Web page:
Think of her as an ingenue for the text-message set. With her offbeat allure, charm and sass, actress Greta Gerwig has become something of an indie-film sensation over the last two years after several of her movies played to swooning responses at such festivals as SXSW and Sundance. Since her insightful portrait of youthful uncertainty and anxiety as the title character in 2007's "Hannah Takes the Stairs" (the defining movie of the recent low-budget, dialogue-driven "mumblecore" film movement), she has seemed to be on the cusp of something bigger.
But not quite yet. In the new micro-budget horror-comedy "Baghead," currently in theaters, Gerwig plays Michelle, a twentysomething transplant to L.A. desperate for attention and connection. The character is by turns flighty and wily, determined to get what she wants even if she doesn't always know what that is, and provides an ideal launchpad for Gerwig's distinctively natural, goofy-yet-sultry screen presence.
"Baghead," a hybrid of mumblecore's character-based talkiness jump-started with genre kicks, follows four struggling actors as they set out to make a movie in the woods, only to find themselves terrorized by an unknown assailant. Michelle is in no small part a complicated creation of Gerwig's own devising, as filmmakers Mark and Jay Duplass, whose previous feature was 2005's small-scale hit "The Puffy Chair," allow their actors a wide berth through improvisation and collaboration.
Gerwig is something of the accidental "It" girl, a reluctant starlet whose first on-screen performance, in the 2006 film "LOL," consisted largely of saved voice mails she had left for her then-actual boyfriend. (Along with risque camera-phone pictures she took of herself for the movie in the bathroom of a university library.) Yet with her choppy blond hair, wide eyes and pouty mouth, she has one of those faces that the camera, at whatever the budget, just seems to like.
"The way I describe it is when I'm shooting, [the camera] just wants to go to her," said Jay Duplass, who besides being co-writer and co-director of "Baghead" also shot the film. "Greta, her face, like, glows."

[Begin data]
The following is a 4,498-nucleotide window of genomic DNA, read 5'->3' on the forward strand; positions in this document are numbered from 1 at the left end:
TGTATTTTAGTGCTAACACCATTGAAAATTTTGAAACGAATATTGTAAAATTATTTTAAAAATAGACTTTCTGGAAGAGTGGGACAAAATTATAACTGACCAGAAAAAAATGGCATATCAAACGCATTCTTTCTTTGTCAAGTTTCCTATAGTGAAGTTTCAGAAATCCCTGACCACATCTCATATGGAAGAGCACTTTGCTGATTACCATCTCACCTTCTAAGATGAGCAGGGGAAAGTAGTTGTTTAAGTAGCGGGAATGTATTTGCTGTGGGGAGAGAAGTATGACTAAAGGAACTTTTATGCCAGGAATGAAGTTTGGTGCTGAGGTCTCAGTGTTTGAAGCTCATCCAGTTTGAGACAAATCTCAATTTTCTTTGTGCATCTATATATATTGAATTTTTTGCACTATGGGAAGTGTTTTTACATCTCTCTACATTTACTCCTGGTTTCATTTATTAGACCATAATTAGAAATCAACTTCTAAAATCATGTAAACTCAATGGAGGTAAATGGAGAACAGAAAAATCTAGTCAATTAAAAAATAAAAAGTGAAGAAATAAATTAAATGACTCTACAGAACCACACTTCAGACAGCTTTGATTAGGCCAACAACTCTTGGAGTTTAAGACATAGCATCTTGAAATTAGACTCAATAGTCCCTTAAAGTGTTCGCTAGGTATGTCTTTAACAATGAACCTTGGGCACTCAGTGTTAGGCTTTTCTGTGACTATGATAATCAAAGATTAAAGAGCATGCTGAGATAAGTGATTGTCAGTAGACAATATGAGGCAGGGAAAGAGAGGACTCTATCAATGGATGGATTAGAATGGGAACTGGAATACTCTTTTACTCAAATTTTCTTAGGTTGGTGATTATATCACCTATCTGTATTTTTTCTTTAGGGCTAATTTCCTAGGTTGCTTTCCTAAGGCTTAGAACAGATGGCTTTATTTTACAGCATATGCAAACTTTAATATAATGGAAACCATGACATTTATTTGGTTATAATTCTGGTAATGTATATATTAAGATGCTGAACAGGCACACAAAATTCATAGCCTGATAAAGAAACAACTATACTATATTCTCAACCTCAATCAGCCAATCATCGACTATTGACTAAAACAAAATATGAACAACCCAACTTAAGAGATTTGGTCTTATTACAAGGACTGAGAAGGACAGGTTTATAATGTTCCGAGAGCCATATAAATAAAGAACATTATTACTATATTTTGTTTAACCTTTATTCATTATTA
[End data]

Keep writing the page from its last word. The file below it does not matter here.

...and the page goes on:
"She's kind of her own secret weapon," said Mark Duplass in trying to define Gerwig's appeal. "She's got a lot of things working there and I'm still not exactly sure how it all computes, how all the pistons fire."
Gerwig, 24, puts across her characters with such ease that it can seem as if she is not acting at all. Whichever performance of hers someone sees first -- mischievous and a little dim in "Baghead;" whip-smart and reckless in "Hannah" -- it's all too easy to assume that's just her.
"I sometimes wish I could lose who I was a little bit more," Gerwig said of acting. "In my mind, my performance in 'Baghead' is so wacky and out there, and then I look at it and it's still me. I sort of can't get rid of who I am.
"I don't think anybody would hire me if they wanted somebody who was completely a blank slate. I'm not comparing myself to her, but if you hire Diane Keaton you're going to get Diane Keaton. She can play lots of different things, but she more often than anything is Diane Keaton. I think that would be something closer to what I would be able to do. I don't ever see myself playing Queen Elizabeth."
The comparison to Keaton works not only for Gerwig's eccentric mannerisms and personalized sense of style: Like Keaton, Gerwig comes across as a breezy combination of native California kookiness and bookish East Coast smarts.
Originally from Sacramento, Gerwig moved to New York City to attend Barnard College. There she studied English and philosophy and was an aspiring playwright. "LOL" led to working again with director Joe Swanberg on "Hannah," which costarred Mark Duplass, leading to "Baghead" and other roles. Although her background as a writer has proved useful in the collaborative world of low-budget indie filmmaking from which she has emerged, her self-image as a performer has needed a little work. How does she see herself exactly -- actress, writer, director or all-around scene queen?
"That's actually a question I've kind of struggled with over the last two years," replied Gerwig, on her cellphone while waiting for a bus in Brooklyn. "You always have your mental image of yourself, the thing that you think that you are, and you keep saying that until you realize it doesn't match with reality. I've sort of recently realized one of the things that I am is an actress."
The unshakable Greta-ness of Gerwig should not draw away from the power of the performances she has given, an incisively varied gallery of idiosyncratic sirens.
"I think there is an effortlessness to what she is doing because she's really good on the spot," said Mark Duplass, "she's really good at improvising, she's really good instinctually. That being said, it's like any good thrift-store outfit: It takes a lot of time and energy to make something look so lackadaisically put together."
After the release of "Baghead," Gerwig has plenty more projects on deck; already in the can are two comedic examinations of female friendship: "Yeast," for director Mary Bronstein, and "Nights and Weekends," on which she also shares writing and directing credit with Swanberg. She has also shot "The House of the Devil" for indie horror director Ti West and is working on "Thomas the Obscure" for filmmaker Caveh Zahedi.